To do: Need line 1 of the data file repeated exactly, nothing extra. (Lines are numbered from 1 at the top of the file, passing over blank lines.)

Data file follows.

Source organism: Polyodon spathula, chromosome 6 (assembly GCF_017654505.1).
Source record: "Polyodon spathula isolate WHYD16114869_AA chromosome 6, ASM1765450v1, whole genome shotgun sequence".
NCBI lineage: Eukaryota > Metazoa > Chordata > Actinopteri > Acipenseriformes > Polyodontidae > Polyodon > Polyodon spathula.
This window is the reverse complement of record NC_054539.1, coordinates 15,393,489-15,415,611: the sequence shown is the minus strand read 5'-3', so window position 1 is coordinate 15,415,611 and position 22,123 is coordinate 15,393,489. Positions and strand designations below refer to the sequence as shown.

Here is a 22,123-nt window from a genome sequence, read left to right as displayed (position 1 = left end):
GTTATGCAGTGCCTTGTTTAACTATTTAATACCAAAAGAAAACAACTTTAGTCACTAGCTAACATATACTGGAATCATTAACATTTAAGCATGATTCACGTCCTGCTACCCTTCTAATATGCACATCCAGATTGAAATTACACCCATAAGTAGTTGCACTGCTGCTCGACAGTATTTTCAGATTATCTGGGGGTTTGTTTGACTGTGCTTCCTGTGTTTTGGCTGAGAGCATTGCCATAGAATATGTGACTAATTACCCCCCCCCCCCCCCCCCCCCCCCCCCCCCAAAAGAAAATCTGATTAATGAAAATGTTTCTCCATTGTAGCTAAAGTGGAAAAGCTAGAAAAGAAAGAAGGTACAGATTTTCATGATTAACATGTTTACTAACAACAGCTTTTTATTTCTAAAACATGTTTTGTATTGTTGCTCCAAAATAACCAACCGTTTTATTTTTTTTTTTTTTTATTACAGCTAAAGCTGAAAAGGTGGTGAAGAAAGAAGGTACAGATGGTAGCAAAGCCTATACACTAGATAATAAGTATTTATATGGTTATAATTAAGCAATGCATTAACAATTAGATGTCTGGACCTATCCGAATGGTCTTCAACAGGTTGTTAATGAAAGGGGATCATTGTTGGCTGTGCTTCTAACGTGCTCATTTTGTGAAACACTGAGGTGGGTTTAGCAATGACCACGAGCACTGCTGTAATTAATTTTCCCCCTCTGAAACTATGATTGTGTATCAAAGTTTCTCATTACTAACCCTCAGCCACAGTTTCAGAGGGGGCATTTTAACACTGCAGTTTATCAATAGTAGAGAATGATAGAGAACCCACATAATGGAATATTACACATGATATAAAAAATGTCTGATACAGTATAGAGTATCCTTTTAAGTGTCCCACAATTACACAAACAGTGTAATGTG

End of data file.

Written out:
Source organism: Polyodon spathula, chromosome 6 (assembly GCF_017654505.1).